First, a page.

The Apple Watch Challenge
Recently, a long-time client of ours asked if we could create an Apple Watch extension for an existing iOS app. Wearable technology is something that intrigues us at Caorda (a number of us use Fitbits to track activity, and the Pebble smartwatch has been a source of water cooler chatter) which made it an easy project challenge to accept. We’ve been developing apps for iOS since 2010, so we have a lot of comfort with Apple’s development tools and the iOS API, however, programming for the Apple Watch presents some interesting challenges.
How Do You Test on a Device that’s Not Available for Sale?
The Apple Watch will be available for purchase on April 24th, but our client (and many organizations like it) would like to have the app in Apple’s App Store on day one. Since I wasn’t one of the fortunate developers invited to the Cupertino labs to perform usability testing on our client’s app on a production-ready Watch, I’ve had to make do with the simulator in Apple’s Xcode development environment.
This is a limited environment that only provides access to the app in development; there is no ability to view the Apple Watch home screen or to work with any of the built-in apps such as Maps or Calendar. This means that there’s a certain amount of faith involved when programming a feature that requires interaction with a built-in app. For our client’s app, I’m taking Apple’s documentation at face value when it tells me that tapping a static map in the app will launch the built-in Maps app.
The Limitations of a Simulator
There’s a big difference between using an app in a simulator and using it on a real device: animations that seemed like a good idea in theory all of sudden feel clunky or slow; perhaps an application workflow that was an obvious choice during development just doesn’t work when the device is in your hand. All of our iOS apps have changed as they’ve transitioned from simulator to device, and I know that this Watch app will undergo a similar evolution over the next few years. For now, I’m satisfied that the choices I’ve made will work for at least this initial release.
Make It Work Like it Does on my Phone
The initial idea for our client’s Watch extension was to replicate the behavior of the related iOS app, but I quickly discovered that that’s not the best approach for Watch apps. According to Apple’s Human Interface Guidelines, apps on the Apple Watch should be “designed for quick, lightweight interactions”, which meant I was much better off to reduce the functionality of the Apple Watch app so that it would perform only the most necessary of functions.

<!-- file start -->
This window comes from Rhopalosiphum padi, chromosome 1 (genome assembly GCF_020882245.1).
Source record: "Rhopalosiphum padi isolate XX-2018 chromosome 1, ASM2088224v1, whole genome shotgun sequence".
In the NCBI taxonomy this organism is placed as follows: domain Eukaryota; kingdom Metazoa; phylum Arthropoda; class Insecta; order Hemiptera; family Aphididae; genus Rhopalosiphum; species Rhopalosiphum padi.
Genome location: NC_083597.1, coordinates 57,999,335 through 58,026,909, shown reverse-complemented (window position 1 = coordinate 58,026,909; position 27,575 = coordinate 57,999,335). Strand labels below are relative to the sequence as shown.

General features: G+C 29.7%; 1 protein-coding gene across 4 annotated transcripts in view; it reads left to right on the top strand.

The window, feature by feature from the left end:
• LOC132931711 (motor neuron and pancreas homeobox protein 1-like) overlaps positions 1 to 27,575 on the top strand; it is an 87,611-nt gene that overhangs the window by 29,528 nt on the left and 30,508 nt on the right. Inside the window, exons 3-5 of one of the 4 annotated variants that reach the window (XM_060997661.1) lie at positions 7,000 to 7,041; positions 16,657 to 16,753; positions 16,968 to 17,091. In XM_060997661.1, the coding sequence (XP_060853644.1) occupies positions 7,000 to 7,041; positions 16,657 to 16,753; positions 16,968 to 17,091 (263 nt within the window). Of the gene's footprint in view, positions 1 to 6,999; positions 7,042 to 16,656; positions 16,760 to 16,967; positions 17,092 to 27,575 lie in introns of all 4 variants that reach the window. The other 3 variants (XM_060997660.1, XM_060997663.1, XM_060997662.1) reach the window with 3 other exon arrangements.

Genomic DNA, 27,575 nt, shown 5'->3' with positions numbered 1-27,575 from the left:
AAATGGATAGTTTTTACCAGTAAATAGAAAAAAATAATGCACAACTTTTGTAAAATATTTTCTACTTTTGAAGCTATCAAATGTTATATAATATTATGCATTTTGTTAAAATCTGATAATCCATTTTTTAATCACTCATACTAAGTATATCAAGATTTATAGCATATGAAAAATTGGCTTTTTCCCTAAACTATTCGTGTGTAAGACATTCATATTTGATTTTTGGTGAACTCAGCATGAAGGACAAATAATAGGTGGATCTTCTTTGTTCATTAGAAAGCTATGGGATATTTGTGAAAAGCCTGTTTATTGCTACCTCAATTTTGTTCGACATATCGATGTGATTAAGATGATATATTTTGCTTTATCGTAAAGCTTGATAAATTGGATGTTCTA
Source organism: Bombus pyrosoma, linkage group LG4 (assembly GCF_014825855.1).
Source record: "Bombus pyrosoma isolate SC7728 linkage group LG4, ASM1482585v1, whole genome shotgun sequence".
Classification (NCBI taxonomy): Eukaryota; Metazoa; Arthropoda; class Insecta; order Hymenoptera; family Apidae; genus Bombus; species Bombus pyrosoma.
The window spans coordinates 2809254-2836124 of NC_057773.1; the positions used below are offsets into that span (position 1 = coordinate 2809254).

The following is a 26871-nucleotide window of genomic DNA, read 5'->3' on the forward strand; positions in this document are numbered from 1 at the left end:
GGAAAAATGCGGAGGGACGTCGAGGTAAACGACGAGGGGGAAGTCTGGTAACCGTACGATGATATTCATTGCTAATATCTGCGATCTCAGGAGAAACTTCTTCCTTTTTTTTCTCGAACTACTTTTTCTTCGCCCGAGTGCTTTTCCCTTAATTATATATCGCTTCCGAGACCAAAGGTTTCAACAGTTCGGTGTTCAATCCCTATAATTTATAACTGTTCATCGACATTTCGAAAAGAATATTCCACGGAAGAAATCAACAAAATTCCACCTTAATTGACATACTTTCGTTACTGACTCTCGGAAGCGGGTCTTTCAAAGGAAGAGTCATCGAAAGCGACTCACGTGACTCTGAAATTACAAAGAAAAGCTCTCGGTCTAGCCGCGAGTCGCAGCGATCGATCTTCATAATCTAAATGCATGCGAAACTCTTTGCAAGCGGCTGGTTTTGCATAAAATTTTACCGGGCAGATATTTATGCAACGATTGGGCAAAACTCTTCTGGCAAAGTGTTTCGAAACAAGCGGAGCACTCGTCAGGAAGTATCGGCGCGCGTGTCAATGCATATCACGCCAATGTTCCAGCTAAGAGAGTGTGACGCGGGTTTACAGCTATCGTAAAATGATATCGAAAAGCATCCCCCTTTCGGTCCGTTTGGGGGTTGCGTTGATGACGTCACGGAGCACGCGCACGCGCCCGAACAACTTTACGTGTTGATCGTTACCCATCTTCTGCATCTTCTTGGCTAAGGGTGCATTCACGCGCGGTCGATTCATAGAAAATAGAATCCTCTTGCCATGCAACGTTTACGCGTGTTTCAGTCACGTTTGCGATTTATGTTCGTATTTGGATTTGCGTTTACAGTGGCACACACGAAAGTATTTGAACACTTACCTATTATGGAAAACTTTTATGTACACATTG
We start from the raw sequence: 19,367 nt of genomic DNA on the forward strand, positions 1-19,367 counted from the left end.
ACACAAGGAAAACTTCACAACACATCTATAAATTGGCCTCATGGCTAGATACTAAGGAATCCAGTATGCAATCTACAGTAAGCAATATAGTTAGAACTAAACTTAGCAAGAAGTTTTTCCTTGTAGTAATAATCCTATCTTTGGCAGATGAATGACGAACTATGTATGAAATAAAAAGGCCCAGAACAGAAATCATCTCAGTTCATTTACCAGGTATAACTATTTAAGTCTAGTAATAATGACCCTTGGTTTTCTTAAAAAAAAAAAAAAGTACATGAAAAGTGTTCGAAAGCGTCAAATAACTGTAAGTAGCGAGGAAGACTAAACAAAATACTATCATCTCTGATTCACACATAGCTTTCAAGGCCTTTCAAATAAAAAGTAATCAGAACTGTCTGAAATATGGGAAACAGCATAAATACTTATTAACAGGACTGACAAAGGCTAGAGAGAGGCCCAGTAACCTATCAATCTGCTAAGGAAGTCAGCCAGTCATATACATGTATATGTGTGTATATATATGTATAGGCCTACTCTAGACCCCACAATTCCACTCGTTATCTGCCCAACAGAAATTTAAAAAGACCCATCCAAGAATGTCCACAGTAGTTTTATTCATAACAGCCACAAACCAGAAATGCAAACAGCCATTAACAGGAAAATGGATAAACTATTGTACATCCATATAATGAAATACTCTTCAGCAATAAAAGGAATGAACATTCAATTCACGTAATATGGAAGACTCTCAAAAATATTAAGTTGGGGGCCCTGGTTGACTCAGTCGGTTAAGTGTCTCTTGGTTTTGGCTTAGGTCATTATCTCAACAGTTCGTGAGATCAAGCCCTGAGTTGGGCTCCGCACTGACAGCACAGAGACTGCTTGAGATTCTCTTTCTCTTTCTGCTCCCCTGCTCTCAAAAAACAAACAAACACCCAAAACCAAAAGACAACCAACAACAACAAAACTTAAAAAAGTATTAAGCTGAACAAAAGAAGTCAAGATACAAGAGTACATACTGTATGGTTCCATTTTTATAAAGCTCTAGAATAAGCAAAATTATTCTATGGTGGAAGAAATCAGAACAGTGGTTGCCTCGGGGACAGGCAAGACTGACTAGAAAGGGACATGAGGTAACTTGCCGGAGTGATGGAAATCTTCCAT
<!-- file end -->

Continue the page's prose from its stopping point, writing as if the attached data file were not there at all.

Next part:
My design went from three functions and several screens to only one function and four screens. While logically this may seem like a step down, Watch apps should have a very specific function to perform. The truism “less is more” is one that definitely applies with this device and other like it.
But That’s How You do it in iOS
iOS is a powerful and flexible platform for mobile development, and as an experienced iOS developer, I had this foolish notion that all of my knowledge would carry over to Watch development. That’s true to a certain point, but the API functionality offered by Apple’s WatchKit extension is much more limited due to the constraints of the device.
For example, iOS developers are used to having a plethora of user interface controls from which to choose. On the Apple Watch, there is a grand total of 10. The range of gestures is also greatly limited, consisting of only swipes and taps. Do you have a long-running or intensive process to run? It might be best to shuffle that processing off to the paired iPhone and only use the Apple Watch to display the results of your computation.
Currently, the Apple Watch requires a paired iPhone in order to perform many of its more useful functions. Based upon pundit analysis, this requirement may deter a lot of potential buyers. However, the stark reality is that wearable technology is not mature enough to meet our grand expectations, and in fact, nearly all of the current crop of wearables – whether it’s an Android Wear-based smartwatch or a Fitbit activity tracker – require a paired phone in order to get the full benefit of the device. The Apple Watch is not new in this regard.
Apple has stated that the Apple Watch will support third-party native apps sometime this year, an upgrade which will remove some of the dependency on a paired iPhone. However, I believe it will be a long time before we see anything close to development parity between the Apple Watch and iOS devices like iPhone and iPad. In the meantime, I’m learning some great skills for programming functional apps for constrained devices.
As a matter of professional interest, I’m very intrigued to see where wearable technology is going. CCS Insight projects that wrist-worn smartbands will come to dominate the wearables market, with shipments of devices climbing to 135 million units in 2018 up from 9.7 million units in 2013.
The transition from using a device we carry to a device we wear is a logical one, and the convergence of smartphone and smartwatch technologies is going to happen, although the results may not exactly be what we expect.
Need iOS or Apple Watch App Development?
As I’ve already confessed, Caorda has lots of development experience with iOS apps for Apple devices, but all of us developers are being forced to learn new tricks with a device like the Apple Watch that hasn’t even been released yet.
If you have an iOS app that could leverage the display/sensor features of the new Apple Watch we would be more than happy to discuss development with you.